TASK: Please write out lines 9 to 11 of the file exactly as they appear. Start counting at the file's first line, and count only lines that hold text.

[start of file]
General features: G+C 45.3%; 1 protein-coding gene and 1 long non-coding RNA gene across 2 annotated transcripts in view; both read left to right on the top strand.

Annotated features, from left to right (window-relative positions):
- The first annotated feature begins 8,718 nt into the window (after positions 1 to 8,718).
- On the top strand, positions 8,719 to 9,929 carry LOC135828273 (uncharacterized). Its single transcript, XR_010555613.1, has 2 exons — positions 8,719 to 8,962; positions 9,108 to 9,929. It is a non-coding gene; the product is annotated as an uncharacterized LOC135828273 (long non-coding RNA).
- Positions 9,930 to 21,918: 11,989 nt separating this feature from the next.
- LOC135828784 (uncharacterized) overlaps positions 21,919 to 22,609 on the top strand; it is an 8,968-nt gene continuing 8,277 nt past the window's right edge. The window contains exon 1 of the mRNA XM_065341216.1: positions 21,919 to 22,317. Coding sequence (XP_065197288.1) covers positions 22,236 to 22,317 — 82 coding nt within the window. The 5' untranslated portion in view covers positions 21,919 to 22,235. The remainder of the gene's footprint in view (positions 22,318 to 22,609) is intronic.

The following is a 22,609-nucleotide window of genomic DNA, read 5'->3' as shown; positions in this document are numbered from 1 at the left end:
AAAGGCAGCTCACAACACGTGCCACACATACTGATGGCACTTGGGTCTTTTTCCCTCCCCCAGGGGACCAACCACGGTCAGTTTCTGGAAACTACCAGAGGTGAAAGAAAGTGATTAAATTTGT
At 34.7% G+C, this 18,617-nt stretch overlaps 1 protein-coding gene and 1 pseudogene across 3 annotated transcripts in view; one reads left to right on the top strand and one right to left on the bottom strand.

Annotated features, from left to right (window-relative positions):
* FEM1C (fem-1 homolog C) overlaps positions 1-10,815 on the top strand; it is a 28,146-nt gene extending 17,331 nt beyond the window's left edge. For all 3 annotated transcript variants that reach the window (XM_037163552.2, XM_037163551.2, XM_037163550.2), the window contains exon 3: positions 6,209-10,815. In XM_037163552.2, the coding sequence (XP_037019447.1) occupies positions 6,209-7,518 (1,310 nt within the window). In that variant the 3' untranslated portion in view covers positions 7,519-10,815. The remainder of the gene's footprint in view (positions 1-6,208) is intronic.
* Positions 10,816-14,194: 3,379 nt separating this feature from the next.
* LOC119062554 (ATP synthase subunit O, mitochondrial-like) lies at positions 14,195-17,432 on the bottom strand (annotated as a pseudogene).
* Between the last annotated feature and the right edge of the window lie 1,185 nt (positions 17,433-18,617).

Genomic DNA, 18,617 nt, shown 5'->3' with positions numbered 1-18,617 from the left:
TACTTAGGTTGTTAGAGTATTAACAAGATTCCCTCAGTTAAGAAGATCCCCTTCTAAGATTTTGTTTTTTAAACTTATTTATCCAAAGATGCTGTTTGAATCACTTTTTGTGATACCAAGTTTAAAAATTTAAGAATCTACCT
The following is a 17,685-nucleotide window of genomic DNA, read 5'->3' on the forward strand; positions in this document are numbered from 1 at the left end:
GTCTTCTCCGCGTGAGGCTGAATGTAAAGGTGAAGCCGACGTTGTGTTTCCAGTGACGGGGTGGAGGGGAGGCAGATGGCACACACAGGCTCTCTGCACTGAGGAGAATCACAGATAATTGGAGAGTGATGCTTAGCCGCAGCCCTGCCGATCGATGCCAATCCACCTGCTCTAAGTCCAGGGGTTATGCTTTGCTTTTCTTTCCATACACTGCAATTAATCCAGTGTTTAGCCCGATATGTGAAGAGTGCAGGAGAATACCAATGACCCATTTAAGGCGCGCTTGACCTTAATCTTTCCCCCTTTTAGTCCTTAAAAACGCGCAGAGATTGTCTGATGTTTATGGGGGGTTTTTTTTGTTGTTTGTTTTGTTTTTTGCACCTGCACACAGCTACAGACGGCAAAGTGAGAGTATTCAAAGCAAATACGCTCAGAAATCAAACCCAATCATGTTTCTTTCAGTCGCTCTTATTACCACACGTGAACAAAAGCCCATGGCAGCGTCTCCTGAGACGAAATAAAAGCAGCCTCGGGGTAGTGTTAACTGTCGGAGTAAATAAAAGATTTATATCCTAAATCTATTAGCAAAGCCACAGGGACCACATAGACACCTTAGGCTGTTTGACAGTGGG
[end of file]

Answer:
At 34.7% G+C, this 18,617-nt stretch overlaps 1 protein-coding gene and 1 pseudogene across 3 annotated transcripts in view; one reads left to right on the top strand and one right to left on the bottom strand.

Annotated features, from left to right (window-relative positions):
* FEM1C (fem-1 homolog C) overlaps positions 1-10,815 on the top strand; it is a 28,146-nt gene extending 17,331 nt beyond the window's left edge. For all 3 annotated transcript variants that reach the window (XM_037163552.2, XM_037163551.2, XM_037163550.2), the window contains exon 3: positions 6,209-10,815. In XM_037163552.2, the coding sequence (XP_037019447.1) occupies positions 6,209-7,518 (1,310 nt within the window). In that variant the 3' untranslated portion in view covers positions 7,519-10,815. The remainder of the gene's footprint in view (positions 1-6,208) is intronic.